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June 25, 2014
Alastair Cook is bound to feel embattled and wounded after England's first home series defeat to Sri Lanka. That such a defeat comes two weeks before England take on India in a five-Test series has left Cook's critics wondering whether MS Dhoni and his men now have an opportunity to hurt England badly by taking advantage of a frail captain in floundering form.
Cook, however, has found strong support in the rival Indian camp with the pair of Duncan Fletcher and Dhoni sympathising with him. Fletcher, who was Cook's first England coach, felt it was pointless to single out Cook for bad form and drew a parallel to former Australian captain Mark Taylor, who had had gone without a fifty for 21 innings in the mid-90s.
"For however long he's (Cook) struggled, give me one player who hasn't been through that period for that length of time," Fletcher said on Wednesday at Grace Road, on the eve of the Indians' first warm-up match, a three-day game against second-division Leicestershire. "I remember Mark Taylor. How long did he not get a run for? Australia kept him on as captain. He went through a big period where he didn't get any - and they kept him. It's as simple as that."
Fletcher even recollected what had convinced him to fly Cook across from the Caribbean to India for his debut Test in 2006 after Marcus Trescothick had decided to return to England. Cook, then 21, was touring in the Caribbean with England A, flew into Nagpur to make a fairytale debut as he finished with a second-innings century.
"There were two things that struck me. Firstly, I thought he was a very intelligent cricketer who understood the game," Fletcher said. "I remember talking in one of the very first team meetings he came to, he'd just been flown across from the West Indies, and for a young player we asked about someone and he quite confidently stood up and said 'this player does this and this player does that'. There are very few players who are prepared to commit to something like that at such an early stage in the England squad."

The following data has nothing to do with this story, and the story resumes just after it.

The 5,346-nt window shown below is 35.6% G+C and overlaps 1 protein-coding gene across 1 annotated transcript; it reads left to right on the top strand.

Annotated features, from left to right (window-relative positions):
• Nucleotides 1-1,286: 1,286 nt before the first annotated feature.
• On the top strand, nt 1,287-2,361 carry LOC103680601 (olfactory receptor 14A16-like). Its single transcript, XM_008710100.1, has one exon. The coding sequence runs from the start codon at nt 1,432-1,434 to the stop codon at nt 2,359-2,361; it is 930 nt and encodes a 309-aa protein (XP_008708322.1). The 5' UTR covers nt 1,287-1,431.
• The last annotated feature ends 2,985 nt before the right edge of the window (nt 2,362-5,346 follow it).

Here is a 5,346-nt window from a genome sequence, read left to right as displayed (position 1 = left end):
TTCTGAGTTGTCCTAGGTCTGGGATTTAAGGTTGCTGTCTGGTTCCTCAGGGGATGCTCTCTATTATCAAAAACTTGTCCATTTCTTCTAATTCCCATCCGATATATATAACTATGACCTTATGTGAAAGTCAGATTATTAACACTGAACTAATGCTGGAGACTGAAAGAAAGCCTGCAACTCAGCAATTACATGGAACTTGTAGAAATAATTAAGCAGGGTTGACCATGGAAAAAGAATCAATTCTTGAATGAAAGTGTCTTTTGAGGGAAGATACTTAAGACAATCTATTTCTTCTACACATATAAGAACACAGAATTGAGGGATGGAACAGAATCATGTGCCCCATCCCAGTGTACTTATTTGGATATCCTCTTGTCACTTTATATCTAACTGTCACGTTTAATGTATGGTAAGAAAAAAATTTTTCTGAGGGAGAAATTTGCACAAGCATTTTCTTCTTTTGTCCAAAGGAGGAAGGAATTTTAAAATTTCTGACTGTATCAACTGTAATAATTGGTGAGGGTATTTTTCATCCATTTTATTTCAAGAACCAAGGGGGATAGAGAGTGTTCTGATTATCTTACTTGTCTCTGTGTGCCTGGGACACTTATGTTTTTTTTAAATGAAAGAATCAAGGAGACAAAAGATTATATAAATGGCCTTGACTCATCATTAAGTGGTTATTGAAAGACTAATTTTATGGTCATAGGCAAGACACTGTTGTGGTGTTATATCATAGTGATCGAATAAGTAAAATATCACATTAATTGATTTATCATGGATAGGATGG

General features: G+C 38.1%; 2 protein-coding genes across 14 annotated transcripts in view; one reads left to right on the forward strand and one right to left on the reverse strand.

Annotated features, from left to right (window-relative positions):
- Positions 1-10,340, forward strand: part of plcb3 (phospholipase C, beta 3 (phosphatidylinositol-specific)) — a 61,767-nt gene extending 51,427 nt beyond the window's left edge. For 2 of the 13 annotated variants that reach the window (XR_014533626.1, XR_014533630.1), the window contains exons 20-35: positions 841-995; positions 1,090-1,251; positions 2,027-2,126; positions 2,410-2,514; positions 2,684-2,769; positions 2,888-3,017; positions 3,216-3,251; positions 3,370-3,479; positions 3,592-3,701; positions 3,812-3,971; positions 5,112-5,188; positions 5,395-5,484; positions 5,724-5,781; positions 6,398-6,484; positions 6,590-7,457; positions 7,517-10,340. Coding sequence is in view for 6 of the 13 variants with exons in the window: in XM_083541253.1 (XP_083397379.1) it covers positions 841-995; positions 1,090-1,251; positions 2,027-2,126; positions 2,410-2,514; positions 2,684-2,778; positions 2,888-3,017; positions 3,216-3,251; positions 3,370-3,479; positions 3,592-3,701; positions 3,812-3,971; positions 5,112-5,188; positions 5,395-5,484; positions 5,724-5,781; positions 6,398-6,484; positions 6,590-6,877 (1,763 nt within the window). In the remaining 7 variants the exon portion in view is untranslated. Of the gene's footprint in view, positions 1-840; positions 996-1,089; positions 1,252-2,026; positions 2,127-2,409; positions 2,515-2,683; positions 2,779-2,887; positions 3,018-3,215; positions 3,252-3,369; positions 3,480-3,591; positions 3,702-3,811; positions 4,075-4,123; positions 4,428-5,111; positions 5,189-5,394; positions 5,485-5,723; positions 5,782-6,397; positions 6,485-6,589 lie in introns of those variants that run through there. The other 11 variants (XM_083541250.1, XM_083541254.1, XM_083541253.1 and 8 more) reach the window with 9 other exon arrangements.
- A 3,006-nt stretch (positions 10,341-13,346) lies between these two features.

Fletcher also pointed out that when it came to temperament and mental fortitude, there were not many as strong as Cook. "The next thing was that I think he's a very determined individual. He's very, very determined which I think most opening bats have to be. In fact if you have a look at batters and pick them on their mental aspect one of them would be that they have to be determined and stubborn. And I think Alastair's got that.
"He's proved with the runs that he's got that's he's a very, very good opening batter. I agree with MS that too many people are quite happy to knock you off your pedestal and when you go through those bad times times, keep knocking them. That's when you need their support."
Cook is under pressure after making low scores in the two Tests against Sri Lanka and failing to score a century in 24 Test innings. Fletcher said he was "never that confident" as to when a player could break the drought. "But you've just got to look at other people who have managed to get through those periods. Alastair might do that. It might take him a little bit longer - who knows? But at some stage, you'll get through it - and people will be back praising you again."
Dhoni, who has his own critics to answer as India's hunt for an overseas victory now stretches to three years and 14 Tests, said it was important to back the player while he went through a lean spell. "A bad phase is something that everybody goes through. You just need to back players at the right point," Dhoni said. "When you're getting those big hundreds and double hundreds everybody will be on your side. The real test of character is when your fans or when the media and team-mates are supporting you when you're not doing well."
Nagraj Gollapudi is an assistant editor at ESPNcricinfoFeeds: Nagraj Gollapudi
© ESPN Sports Media Ltd.
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Stats highlights from the fourth ODI between India and West Indies in Dharamsala